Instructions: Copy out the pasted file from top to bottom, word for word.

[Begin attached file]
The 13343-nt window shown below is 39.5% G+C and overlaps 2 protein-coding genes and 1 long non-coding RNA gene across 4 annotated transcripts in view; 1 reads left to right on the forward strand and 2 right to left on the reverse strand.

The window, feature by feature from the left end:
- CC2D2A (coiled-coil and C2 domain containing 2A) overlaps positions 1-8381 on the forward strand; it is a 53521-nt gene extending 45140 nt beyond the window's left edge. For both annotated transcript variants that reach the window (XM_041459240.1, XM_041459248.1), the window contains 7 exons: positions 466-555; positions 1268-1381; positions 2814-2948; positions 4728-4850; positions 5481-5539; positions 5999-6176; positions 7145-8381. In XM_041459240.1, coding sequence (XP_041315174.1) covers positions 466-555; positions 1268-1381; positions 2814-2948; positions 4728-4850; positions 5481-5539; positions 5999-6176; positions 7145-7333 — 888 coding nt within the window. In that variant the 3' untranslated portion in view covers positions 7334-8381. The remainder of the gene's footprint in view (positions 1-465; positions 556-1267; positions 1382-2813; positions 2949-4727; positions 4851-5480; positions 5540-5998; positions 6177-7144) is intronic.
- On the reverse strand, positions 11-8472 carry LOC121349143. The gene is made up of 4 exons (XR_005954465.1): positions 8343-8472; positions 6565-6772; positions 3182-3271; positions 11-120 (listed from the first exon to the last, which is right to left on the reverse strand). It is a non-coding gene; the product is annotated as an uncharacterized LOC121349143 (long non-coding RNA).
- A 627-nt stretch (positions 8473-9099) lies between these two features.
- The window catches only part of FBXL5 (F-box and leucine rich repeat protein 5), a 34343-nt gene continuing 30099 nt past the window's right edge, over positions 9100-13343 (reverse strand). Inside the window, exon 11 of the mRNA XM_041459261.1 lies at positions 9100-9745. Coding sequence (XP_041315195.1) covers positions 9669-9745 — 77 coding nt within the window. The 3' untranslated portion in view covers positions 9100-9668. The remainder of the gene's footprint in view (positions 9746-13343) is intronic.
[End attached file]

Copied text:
The 13343-nt window shown below is 39.5% G+C and overlaps 2 protein-coding genes and 1 long non-coding RNA gene across 4 annotated transcripts in view; 1 reads left to right on the forward strand and 2 right to left on the reverse strand.

The window, feature by feature from the left end:
- CC2D2A (coiled-coil and C2 domain containing 2A) overlaps positions 1-8381 on the forward strand; it is a 53521-nt gene extending 45140 nt beyond the window's left edge. For both annotated transcript variants that reach the window (XM_041459240.1, XM_041459248.1), the window contains 7 exons: positions 466-555; positions 1268-1381; positions 2814-2948; positions 4728-4850; positions 5481-5539; positions 5999-6176; positions 7145-8381. In XM_041459240.1, coding sequence (XP_041315174.1) covers positions 466-555; positions 1268-1381; positions 2814-2948; positions 4728-4850; positions 5481-5539; positions 5999-6176; positions 7145-7333 — 888 coding nt within the window. In that variant the 3' untranslated portion in view covers positions 7334-8381. The remainder of the gene's footprint in view (positions 1-465; positions 556-1267; positions 1382-2813; positions 2949-4727; positions 4851-5480; positions 5540-5998; positions 6177-7144) is intronic.
- On the reverse strand, positions 11-8472 carry LOC121349143. The gene is made up of 4 exons (XR_005954465.1): positions 8343-8472; positions 6565-6772; positions 3182-3271; positions 11-120 (listed from the first exon to the last, which is right to left on the reverse strand). It is a non-coding gene; the product is annotated as an uncharacterized LOC121349143 (long non-coding RNA).
- A 627-nt stretch (positions 8473-9099) lies between these two features.
- The window catches only part of FBXL5 (F-box and leucine rich repeat protein 5), a 34343-nt gene continuing 30099 nt past the window's right edge, over positions 9100-13343 (reverse strand). Inside the window, exon 11 of the mRNA XM_041459261.1 lies at positions 9100-9745. Coding sequence (XP_041315195.1) covers positions 9669-9745 — 77 coding nt within the window. The 3' untranslated portion in view covers positions 9100-9668. The remainder of the gene's footprint in view (positions 9746-13343) is intronic.